Exchange between U.S. Representative Bernie Sanders (I-VT) and Alan Greenspan

House Banking and Financial Institutions Committee Hearing on the Semiannual Report of the Board of Governors of the Federal Reserve System

Witness: Alan Greenspan, Chairman of the Federal Reserve

February 24, 1999


Sanders opening statement at the hearing:

REP. SANDERS: Thank you very much, Mr. Chairman. John, thank you very much. I would just like to say this . . . . there is no argument that in recent years the economy in fact has been very good. But we should not overdo it in terms of what's going on for the average working person in this country. The good news is that for the last couple of years, for the first time in decades, we have seen wages go up for lower-income workers and middle- income workers -- for the first time.

But the fact is that the median family in 1996 was $1,000 less than in 1989. The inflation-adjusted earnings of the median worker in 1997 were 3.1 percent lower than in 1989. And over the period from '89 to '97, real hourly wages either stagnated or fell for most of the bottom 60 percent of the working population.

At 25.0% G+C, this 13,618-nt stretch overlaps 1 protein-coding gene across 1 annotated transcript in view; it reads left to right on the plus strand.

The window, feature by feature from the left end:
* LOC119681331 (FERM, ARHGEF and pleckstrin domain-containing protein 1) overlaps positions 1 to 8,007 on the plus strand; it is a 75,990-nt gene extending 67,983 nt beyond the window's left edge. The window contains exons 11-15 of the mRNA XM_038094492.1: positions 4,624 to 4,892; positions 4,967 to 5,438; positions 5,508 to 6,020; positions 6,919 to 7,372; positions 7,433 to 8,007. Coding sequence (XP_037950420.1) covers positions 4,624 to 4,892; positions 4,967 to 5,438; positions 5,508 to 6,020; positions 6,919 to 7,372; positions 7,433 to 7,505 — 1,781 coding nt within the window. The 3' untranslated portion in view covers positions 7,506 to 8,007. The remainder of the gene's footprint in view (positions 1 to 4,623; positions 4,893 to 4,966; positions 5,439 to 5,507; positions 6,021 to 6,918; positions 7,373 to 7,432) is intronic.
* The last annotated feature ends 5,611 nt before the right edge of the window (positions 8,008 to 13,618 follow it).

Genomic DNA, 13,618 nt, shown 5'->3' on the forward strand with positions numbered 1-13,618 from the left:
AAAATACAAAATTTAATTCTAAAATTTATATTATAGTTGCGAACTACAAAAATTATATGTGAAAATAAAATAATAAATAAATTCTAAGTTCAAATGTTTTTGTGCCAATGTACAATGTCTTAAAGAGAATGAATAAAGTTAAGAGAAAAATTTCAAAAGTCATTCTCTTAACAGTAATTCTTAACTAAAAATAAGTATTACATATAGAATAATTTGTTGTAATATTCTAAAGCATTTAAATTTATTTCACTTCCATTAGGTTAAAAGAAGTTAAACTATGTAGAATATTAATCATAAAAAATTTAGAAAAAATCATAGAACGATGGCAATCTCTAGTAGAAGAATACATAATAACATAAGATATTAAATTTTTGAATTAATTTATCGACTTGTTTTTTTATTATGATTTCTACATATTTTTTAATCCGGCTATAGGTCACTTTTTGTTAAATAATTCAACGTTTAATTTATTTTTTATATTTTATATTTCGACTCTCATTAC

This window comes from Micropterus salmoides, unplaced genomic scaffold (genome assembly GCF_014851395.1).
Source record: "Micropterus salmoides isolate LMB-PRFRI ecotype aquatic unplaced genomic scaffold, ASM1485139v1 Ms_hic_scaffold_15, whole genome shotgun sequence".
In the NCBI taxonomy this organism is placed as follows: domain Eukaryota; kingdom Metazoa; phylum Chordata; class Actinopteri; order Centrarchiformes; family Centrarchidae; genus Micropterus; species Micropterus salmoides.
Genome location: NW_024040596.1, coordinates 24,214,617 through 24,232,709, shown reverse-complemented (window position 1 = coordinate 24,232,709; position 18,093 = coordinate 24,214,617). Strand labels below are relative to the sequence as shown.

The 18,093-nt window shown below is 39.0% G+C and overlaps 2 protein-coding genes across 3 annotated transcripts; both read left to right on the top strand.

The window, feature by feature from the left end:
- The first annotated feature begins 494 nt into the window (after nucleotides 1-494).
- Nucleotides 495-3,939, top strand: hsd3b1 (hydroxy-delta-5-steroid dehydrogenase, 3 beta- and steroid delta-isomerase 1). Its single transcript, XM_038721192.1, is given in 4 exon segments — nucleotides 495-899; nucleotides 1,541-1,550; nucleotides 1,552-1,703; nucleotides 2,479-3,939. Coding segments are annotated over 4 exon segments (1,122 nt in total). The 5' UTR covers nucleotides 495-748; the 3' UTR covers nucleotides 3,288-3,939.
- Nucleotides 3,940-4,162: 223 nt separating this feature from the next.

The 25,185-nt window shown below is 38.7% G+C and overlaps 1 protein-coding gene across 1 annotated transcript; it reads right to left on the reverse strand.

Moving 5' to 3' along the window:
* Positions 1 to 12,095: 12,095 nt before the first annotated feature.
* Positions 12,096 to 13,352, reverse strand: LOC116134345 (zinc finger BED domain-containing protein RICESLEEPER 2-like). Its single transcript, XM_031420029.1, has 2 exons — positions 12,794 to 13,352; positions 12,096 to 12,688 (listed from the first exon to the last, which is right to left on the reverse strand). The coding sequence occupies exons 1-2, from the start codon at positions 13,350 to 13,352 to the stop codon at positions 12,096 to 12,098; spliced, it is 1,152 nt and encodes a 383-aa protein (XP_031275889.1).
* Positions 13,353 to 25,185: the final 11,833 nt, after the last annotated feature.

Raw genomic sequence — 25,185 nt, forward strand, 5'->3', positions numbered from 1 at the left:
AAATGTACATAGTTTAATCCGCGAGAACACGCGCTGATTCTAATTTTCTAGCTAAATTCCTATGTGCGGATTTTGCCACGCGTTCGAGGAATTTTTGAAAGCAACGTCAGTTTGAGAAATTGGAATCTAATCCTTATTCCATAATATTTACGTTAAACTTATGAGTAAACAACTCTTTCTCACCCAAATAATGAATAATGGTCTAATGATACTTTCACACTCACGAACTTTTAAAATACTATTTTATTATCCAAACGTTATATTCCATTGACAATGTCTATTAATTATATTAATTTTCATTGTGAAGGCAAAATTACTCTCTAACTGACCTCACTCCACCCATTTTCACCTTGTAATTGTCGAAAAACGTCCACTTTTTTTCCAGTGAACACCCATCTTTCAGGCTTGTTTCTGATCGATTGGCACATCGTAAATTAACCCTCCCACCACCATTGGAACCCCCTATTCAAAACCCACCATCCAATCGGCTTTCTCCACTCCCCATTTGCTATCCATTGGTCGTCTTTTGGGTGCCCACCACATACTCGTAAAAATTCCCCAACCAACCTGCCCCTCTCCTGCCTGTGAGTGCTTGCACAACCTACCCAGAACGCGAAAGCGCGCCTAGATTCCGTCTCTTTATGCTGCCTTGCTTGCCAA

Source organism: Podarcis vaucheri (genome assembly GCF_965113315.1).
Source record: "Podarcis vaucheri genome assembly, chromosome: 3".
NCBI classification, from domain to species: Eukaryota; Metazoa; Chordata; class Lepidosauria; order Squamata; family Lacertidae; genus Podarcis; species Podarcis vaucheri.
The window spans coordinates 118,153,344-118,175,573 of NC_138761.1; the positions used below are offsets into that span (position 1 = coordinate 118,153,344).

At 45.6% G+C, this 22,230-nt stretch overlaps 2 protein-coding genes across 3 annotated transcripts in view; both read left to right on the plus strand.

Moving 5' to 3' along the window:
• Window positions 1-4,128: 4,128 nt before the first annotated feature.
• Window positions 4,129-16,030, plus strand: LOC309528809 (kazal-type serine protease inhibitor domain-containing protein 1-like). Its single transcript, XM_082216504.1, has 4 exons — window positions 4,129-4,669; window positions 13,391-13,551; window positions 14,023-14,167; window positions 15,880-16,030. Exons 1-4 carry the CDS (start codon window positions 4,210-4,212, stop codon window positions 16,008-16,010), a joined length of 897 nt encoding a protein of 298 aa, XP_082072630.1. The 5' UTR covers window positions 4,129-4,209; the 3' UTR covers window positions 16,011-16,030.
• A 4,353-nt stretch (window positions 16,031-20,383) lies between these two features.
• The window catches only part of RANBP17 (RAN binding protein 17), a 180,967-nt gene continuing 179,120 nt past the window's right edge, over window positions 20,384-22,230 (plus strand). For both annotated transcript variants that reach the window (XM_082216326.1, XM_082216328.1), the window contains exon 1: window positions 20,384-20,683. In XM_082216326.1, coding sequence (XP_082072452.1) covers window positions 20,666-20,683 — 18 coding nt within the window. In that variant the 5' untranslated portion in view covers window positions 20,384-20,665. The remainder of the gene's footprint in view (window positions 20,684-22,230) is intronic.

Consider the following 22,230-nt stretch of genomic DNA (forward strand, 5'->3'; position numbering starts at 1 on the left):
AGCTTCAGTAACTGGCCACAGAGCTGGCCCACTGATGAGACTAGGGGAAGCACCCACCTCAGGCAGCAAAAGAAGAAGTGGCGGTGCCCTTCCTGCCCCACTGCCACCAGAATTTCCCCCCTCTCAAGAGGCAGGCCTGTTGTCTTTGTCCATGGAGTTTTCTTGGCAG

So while we can say that in the last few years, for the average worker, things have been getting better, the reality is that most workers in America today are working longer hours and lower wages than was the case 10 or 20 years ago. And if we say this is as good as it's going to be, that's a pretty pessimistic outlook.

More importantly, and this is a point that I want to stress, because it is not talked about too much, according to the Economic Policy Institute, the typical married couple family worked 247 more hours per year in 1996 than in 1989. That's more than six weeks worth of additional work. That means all over this country, and I'm sure it's in your district as well as in mine, you're seeing people working two jobs, working three jobs. In the beginning of the century, workers fought. They said, "We want a 40-hour work week. That's what we want." A hundred years later, workers are working 45, 50, 60 hours a week. Wives are working alongside of husbands because we need two bread-winners in a family to pay the bills.